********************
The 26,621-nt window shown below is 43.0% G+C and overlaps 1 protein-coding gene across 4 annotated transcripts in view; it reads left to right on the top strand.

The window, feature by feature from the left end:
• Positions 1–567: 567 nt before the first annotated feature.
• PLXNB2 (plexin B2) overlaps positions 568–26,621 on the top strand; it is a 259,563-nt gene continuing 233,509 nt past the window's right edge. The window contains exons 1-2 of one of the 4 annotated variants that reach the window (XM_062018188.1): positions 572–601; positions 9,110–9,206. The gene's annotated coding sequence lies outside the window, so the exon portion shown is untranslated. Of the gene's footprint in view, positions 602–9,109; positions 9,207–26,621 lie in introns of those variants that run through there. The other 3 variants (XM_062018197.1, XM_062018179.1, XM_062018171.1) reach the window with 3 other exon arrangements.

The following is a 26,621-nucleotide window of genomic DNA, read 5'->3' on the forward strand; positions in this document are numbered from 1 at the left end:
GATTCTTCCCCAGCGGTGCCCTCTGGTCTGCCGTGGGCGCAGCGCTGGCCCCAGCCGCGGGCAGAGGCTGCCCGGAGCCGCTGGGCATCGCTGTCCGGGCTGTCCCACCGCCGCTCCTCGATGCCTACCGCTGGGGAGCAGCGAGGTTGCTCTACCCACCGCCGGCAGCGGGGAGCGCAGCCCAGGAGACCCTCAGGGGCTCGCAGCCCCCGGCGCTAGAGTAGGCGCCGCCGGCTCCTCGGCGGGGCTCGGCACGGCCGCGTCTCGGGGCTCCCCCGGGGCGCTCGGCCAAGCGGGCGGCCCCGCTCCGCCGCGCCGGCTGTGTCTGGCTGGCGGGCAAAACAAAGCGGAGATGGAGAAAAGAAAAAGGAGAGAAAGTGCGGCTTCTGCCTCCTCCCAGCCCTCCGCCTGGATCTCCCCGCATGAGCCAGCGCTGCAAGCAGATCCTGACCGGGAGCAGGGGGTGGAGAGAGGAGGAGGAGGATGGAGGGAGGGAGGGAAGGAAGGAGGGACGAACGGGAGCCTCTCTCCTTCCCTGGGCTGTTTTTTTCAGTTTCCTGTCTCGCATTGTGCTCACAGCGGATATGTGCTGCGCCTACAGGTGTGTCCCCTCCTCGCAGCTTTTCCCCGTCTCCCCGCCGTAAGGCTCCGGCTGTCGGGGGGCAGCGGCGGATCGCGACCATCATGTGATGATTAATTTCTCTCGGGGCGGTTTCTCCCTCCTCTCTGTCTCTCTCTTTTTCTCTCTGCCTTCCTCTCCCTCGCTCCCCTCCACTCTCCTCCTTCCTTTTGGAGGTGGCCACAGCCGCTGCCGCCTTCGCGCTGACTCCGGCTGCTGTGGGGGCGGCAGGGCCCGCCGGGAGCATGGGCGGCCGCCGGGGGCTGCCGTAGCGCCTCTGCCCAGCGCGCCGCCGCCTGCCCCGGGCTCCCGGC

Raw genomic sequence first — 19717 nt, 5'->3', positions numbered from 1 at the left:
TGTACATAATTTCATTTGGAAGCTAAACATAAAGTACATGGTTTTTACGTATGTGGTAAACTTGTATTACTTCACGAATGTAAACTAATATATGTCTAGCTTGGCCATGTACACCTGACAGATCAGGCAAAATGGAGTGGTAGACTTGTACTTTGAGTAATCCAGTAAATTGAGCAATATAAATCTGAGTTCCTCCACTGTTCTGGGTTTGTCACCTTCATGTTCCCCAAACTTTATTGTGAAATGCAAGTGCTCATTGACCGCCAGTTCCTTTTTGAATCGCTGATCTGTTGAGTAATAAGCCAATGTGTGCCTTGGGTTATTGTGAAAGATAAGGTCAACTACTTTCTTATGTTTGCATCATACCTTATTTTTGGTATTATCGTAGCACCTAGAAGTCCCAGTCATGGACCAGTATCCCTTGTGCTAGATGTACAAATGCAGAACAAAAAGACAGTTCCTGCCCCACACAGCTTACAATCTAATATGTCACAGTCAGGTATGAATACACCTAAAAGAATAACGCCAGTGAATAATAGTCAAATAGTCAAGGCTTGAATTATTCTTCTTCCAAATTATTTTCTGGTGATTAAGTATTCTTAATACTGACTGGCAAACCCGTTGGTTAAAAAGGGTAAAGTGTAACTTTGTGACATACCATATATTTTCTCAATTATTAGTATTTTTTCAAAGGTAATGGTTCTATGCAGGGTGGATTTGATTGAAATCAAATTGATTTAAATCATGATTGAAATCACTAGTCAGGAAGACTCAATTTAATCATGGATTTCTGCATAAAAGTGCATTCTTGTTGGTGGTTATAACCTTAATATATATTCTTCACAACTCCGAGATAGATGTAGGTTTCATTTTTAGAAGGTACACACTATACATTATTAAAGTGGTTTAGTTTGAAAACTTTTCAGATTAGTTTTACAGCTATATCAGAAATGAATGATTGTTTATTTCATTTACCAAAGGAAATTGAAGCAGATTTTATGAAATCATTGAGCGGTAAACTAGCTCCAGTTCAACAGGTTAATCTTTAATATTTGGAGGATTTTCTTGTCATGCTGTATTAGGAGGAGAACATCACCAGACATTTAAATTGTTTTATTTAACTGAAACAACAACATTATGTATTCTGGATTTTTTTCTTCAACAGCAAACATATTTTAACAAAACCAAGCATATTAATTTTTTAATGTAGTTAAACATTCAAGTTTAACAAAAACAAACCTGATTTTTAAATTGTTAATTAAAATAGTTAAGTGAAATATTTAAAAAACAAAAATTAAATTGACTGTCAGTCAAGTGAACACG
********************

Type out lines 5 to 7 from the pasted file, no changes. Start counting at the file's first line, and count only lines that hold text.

The following is a 26,621-nucleotide window of genomic DNA, read 5'->3' on the forward strand; positions in this document are numbered from 1 at the left end:
GATTCTTCCCCAGCGGTGCCCTCTGGTCTGCCGTGGGCGCAGCGCTGGCCCCAGCCGCGGGCAGAGGCTGCCCGGAGCCGCTGGGCATCGCTGTCCGGGCTGTCCCACCGCCGCTCCTCGATGCCTACCGCTGGGGAGCAGCGAGGTTGCTCTACCCACCGCCGGCAGCGGGGAGCGCAGCCCAGGAGACCCTCAGGGGCTCGCAGCCCCCGGCGCTAGAGTAGGCGCCGCCGGCTCCTCGGCGGGGCTCGGCACGGCCGCGTCTCGGGGCTCCCCCGGGGCGCTCGGCCAAGCGGGCGGCCCCGCTCCGCCGCGCCGGCTGTGTCTGGCTGGCGGGCAAAACAAAGCGGAGATGGAGAAAAGAAAAAGGAGAGAAAGTGCGGCTTCTGCCTCCTCCCAGCCCTCCGCCTGGATCTCCCCGCATGAGCCAGCGCTGCAAGCAGATCCTGACCGGGAGCAGGGGGTGGAGAGAGGAGGAGGAGGATGGAGGGAGGGAGGGAAGGAAGGAGGGACGAACGGGAGCCTCTCTCCTTCCCTGGGCTGTTTTTTTCAGTTTCCTGTCTCGCATTGTGCTCACAGCGGATATGTGCTGCGCCTACAGGTGTGTCCCCTCCTCGCAGCTTTTCCCCGTCTCCCCGCCGTAAGGCTCCGGCTGTCGGGGGGCAGCGGCGGATCGCGACCATCATGTGATGATTAATTTCTCTCGGGGCGGTTTCTCCCTCCTCTCTGTCTCTCTCTTTTTCTCTCTGCCTTCCTCTCCCTCGCTCCCCTCCACTCTCCTCCTTCCTTTTGGAGGTGGCCACAGCCGCTGCCGCCTTCGCGCTGACTCCGGCTGCTGTGGGGGCGGCAGGGCCCGCCGGGAGCATGGGCGGCCGCCGGGGGCTGCCGTAGCGCCTCTGCCCAGCGCGCCGCCGCCTGCCCCGGGCTCCCGGC

Raw genomic sequence first — 19717 nt, 5'->3', positions numbered from 1 at the left: